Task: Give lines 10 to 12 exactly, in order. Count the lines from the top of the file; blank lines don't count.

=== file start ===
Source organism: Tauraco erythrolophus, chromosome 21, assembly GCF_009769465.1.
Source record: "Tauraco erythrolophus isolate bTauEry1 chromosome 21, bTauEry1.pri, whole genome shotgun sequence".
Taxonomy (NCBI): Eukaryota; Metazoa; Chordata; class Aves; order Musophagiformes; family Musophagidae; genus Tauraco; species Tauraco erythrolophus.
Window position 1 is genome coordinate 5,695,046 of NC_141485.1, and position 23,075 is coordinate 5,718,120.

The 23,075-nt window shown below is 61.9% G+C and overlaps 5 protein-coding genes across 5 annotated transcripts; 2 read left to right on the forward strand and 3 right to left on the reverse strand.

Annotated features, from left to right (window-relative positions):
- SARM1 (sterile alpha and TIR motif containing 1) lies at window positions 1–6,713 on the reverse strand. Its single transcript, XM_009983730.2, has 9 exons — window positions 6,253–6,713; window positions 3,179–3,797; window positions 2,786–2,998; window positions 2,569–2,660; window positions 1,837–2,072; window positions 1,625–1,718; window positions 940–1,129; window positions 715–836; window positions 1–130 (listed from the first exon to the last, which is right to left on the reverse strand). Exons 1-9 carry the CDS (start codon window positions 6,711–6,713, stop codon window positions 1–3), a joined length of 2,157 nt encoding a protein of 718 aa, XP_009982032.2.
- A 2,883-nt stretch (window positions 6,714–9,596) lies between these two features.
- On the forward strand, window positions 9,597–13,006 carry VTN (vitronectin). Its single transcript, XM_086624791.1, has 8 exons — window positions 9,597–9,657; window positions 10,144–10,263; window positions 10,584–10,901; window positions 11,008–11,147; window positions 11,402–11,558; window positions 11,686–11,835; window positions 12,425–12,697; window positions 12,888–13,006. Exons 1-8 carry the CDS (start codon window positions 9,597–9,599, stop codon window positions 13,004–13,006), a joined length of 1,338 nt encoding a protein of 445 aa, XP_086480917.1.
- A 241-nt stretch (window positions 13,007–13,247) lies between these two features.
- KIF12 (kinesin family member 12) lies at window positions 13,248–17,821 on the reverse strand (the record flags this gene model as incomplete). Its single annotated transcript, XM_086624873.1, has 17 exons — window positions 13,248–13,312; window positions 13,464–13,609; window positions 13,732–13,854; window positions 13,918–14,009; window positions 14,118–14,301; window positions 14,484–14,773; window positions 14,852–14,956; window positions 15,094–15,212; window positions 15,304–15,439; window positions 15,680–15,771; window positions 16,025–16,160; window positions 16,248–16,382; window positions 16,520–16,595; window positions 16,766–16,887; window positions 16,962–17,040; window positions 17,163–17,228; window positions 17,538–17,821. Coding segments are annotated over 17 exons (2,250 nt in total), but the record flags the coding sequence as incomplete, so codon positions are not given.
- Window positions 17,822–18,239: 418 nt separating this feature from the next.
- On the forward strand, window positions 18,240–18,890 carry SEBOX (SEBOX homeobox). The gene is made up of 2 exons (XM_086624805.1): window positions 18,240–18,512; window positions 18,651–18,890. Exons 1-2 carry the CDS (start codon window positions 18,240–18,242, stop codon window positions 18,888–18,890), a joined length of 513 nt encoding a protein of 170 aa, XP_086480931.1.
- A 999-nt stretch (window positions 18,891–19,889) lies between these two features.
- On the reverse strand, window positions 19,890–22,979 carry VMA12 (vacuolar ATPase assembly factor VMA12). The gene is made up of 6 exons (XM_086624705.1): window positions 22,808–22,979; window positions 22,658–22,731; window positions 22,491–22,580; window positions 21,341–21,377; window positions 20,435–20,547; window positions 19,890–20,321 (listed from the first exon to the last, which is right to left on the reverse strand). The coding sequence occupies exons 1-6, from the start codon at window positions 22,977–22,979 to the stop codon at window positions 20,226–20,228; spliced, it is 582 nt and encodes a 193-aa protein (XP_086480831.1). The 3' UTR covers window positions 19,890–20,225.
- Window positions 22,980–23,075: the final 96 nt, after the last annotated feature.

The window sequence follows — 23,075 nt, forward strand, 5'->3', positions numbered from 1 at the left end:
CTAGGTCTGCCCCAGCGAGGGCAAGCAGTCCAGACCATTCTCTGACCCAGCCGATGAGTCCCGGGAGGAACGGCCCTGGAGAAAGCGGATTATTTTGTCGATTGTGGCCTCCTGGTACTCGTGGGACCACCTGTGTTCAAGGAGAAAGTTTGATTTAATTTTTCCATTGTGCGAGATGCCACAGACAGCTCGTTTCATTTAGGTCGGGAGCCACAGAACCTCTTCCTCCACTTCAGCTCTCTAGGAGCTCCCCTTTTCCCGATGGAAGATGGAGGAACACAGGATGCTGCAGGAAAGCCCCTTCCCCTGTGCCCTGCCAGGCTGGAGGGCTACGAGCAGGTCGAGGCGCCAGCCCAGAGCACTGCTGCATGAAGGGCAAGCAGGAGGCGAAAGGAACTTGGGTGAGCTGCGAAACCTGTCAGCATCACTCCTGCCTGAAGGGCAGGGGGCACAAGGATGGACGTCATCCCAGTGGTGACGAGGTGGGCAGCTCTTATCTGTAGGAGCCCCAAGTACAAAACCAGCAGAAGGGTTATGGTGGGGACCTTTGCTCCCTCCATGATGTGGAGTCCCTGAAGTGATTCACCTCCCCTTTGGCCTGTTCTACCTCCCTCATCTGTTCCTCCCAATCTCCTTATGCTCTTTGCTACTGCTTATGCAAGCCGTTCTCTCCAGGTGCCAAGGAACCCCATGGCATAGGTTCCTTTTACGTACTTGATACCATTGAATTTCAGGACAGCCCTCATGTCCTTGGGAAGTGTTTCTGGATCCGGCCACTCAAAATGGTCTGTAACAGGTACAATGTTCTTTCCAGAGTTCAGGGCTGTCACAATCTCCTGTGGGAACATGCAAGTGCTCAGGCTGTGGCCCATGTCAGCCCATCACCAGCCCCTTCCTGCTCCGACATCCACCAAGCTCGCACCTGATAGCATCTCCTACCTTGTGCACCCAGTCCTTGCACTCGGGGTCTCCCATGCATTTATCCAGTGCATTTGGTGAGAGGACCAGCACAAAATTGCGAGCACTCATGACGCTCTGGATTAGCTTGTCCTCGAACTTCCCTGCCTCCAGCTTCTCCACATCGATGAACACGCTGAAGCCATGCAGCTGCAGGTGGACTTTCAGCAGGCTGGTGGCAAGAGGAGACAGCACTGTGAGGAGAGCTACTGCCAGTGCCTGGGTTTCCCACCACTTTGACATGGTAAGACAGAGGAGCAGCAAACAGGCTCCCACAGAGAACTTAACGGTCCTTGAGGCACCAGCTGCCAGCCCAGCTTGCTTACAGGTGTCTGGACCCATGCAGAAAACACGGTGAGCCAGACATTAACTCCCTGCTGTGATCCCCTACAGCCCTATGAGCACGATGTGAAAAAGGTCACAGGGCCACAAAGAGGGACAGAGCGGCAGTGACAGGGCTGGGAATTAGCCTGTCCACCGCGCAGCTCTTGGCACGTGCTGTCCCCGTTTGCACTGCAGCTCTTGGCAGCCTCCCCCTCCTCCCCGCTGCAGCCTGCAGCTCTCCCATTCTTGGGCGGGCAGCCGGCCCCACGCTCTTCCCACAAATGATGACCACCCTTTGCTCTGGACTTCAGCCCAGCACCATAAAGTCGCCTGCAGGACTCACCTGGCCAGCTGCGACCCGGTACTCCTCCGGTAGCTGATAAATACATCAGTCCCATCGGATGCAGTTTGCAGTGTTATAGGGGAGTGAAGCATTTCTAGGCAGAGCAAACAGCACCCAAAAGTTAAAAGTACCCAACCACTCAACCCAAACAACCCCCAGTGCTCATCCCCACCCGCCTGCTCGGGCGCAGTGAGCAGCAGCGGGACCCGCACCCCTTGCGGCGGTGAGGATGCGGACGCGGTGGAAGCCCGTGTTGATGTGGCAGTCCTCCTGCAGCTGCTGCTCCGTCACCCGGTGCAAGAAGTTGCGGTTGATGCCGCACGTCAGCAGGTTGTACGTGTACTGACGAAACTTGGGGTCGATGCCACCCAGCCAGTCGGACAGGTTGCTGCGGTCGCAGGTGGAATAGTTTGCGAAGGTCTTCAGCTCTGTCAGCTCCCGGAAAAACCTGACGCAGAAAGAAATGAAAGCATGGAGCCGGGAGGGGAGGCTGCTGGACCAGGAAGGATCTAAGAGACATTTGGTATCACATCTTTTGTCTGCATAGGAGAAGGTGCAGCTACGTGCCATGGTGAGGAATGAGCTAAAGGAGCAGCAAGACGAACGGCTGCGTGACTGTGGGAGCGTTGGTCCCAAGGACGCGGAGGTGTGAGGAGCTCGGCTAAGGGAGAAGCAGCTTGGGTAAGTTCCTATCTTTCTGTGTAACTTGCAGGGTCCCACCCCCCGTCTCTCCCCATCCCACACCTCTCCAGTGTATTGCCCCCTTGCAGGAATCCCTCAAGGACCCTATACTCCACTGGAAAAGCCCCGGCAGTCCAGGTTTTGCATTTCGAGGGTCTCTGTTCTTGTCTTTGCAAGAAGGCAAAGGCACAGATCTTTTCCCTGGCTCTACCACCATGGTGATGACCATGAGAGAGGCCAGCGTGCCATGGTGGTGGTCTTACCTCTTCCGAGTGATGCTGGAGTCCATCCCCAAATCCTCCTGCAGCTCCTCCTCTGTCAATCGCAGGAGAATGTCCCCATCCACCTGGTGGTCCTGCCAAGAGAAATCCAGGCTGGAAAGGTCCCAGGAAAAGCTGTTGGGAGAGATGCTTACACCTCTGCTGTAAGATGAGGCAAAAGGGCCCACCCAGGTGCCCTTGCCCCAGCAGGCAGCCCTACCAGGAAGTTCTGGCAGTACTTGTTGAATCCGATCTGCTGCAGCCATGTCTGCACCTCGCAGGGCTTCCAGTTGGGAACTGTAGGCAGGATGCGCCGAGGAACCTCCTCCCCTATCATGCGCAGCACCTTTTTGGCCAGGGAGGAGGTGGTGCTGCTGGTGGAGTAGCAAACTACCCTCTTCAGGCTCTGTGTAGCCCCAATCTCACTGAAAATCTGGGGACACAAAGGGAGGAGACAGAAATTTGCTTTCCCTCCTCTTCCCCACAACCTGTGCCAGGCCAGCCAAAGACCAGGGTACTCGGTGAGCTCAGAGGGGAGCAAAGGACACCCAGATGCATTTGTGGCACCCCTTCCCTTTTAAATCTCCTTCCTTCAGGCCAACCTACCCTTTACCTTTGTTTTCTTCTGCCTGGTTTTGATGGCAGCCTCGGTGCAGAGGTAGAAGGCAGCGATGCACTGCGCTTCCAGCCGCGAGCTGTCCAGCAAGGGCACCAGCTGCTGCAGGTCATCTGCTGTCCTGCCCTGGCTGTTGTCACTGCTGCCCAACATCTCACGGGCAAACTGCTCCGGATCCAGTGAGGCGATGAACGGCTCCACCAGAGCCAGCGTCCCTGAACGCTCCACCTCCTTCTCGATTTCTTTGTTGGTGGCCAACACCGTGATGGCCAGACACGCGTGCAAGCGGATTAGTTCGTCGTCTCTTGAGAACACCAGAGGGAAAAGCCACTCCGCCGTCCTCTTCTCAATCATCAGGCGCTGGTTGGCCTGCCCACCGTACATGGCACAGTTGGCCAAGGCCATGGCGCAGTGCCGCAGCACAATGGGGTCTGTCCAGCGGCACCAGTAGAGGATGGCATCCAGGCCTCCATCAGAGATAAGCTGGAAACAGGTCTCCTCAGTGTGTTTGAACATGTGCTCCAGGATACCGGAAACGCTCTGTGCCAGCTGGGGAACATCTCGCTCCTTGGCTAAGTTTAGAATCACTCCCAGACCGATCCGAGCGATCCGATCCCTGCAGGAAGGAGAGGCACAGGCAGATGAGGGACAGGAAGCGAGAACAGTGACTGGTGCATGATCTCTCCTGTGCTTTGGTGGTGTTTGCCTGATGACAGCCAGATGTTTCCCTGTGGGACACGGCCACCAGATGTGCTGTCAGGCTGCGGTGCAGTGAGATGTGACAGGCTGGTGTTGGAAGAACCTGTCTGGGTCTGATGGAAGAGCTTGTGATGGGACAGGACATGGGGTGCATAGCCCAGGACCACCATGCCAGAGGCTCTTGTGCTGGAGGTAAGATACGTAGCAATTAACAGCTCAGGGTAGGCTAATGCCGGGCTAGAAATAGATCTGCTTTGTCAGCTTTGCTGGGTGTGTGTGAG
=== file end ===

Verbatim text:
- A 241-nt stretch (window positions 13,007–13,247) lies between these two features.
- KIF12 (kinesin family member 12) lies at window positions 13,248–17,821 on the reverse strand (the record flags this gene model as incomplete). Its single annotated transcript, XM_086624873.1, has 17 exons — window positions 13,248–13,312; window positions 13,464–13,609; window positions 13,732–13,854; window positions 13,918–14,009; window positions 14,118–14,301; window positions 14,484–14,773; window positions 14,852–14,956; window positions 15,094–15,212; window positions 15,304–15,439; window positions 15,680–15,771; window positions 16,025–16,160; window positions 16,248–16,382; window positions 16,520–16,595; window positions 16,766–16,887; window positions 16,962–17,040; window positions 17,163–17,228; window positions 17,538–17,821. Coding segments are annotated over 17 exons (2,250 nt in total), but the record flags the coding sequence as incomplete, so codon positions are not given.
- Window positions 17,822–18,239: 418 nt separating this feature from the next.